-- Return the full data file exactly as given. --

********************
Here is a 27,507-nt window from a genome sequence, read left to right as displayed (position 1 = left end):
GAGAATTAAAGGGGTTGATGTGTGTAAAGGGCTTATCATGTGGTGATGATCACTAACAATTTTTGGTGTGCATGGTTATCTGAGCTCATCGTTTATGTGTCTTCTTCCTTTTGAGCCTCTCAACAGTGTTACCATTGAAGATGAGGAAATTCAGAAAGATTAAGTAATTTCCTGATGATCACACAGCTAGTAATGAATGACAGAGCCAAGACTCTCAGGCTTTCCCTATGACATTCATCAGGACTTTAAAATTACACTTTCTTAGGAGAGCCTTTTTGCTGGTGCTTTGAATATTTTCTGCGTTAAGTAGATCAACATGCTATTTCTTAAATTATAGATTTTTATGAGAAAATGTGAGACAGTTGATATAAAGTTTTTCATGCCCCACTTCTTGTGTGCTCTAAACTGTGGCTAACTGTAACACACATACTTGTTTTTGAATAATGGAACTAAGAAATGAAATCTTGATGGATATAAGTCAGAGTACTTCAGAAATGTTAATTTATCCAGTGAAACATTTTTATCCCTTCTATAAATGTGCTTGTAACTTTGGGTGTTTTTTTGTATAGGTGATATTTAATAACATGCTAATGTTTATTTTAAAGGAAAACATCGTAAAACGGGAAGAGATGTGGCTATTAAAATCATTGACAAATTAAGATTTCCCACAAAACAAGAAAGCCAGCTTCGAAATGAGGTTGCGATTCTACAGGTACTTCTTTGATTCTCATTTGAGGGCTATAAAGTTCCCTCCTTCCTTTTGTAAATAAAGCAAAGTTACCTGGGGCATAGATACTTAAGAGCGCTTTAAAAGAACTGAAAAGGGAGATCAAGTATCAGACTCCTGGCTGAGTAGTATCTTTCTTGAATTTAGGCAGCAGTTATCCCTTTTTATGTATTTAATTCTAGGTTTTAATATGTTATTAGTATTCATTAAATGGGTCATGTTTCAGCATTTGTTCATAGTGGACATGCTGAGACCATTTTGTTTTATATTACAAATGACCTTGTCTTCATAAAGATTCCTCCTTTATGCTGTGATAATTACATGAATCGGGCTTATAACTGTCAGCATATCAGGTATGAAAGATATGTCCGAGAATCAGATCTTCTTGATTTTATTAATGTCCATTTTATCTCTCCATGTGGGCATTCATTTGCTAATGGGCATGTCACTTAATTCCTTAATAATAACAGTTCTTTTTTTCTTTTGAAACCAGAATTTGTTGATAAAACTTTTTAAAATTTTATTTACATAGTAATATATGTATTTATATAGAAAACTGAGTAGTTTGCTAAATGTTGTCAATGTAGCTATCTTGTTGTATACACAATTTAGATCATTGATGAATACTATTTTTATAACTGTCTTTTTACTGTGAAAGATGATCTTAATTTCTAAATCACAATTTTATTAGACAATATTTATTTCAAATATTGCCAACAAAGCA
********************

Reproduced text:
Here is a 27,507-nt window from a genome sequence, read left to right as displayed (position 1 = left end):
GAGAATTAAAGGGGTTGATGTGTGTAAAGGGCTTATCATGTGGTGATGATCACTAACAATTTTTGGTGTGCATGGTTATCTGAGCTCATCGTTTATGTGTCTTCTTCCTTTTGAGCCTCTCAACAGTGTTACCATTGAAGATGAGGAAATTCAGAAAGATTAAGTAATTTCCTGATGATCACACAGCTAGTAATGAATGACAGAGCCAAGACTCTCAGGCTTTCCCTATGACATTCATCAGGACTTTAAAATTACACTTTCTTAGGAGAGCCTTTTTGCTGGTGCTTTGAATATTTTCTGCGTTAAGTAGATCAACATGCTATTTCTTAAATTATAGATTTTTATGAGAAAATGTGAGACAGTTGATATAAAGTTTTTCATGCCCCACTTCTTGTGTGCTCTAAACTGTGGCTAACTGTAACACACATACTTGTTTTTGAATAATGGAACTAAGAAATGAAATCTTGATGGATATAAGTCAGAGTACTTCAGAAATGTTAATTTATCCAGTGAAACATTTTTATCCCTTCTATAAATGTGCTTGTAACTTTGGGTGTTTTTTTGTATAGGTGATATTTAATAACATGCTAATGTTTATTTTAAAGGAAAACATCGTAAAACGGGAAGAGATGTGGCTATTAAAATCATTGACAAATTAAGATTTCCCACAAAACAAGAAAGCCAGCTTCGAAATGAGGTTGCGATTCTACAGGTACTTCTTTGATTCTCATTTGAGGGCTATAAAGTTCCCTCCTTCCTTTTGTAAATAAAGCAAAGTTACCTGGGGCATAGATACTTAAGAGCGCTTTAAAAGAACTGAAAAGGGAGATCAAGTATCAGACTCCTGGCTGAGTAGTATCTTTCTTGAATTTAGGCAGCAGTTATCCCTTTTTATGTATTTAATTCTAGGTTTTAATATGTTATTAGTATTCATTAAATGGGTCATGTTTCAGCATTTGTTCATAGTGGACATGCTGAGACCATTTTGTTTTATATTACAAATGACCTTGTCTTCATAAAGATTCCTCCTTTATGCTGTGATAATTACATGAATCGGGCTTATAACTGTCAGCATATCAGGTATGAAAGATATGTCCGAGAATCAGATCTTCTTGATTTTATTAATGTCCATTTTATCTCTCCATGTGGGCATTCATTTGCTAATGGGCATGTCACTTAATTCCTTAATAATAACAGTTCTTTTTTTCTTTTGAAACCAGAATTTGTTGATAAAACTTTTTAAAATTTTATTTACATAGTAATATATGTATTTATATAGAAAACTGAGTAGTTTGCTAAATGTTGTCAATGTAGCTATCTTGTTGTATACACAATTTAGATCATTGATGAATACTATTTTTATAACTGTCTTTTTACTGTGAAAGATGATCTTAATTTCTAAATCACAATTTTATTAGACAATATTTATTTCAAATATTGCCAACAAAGCA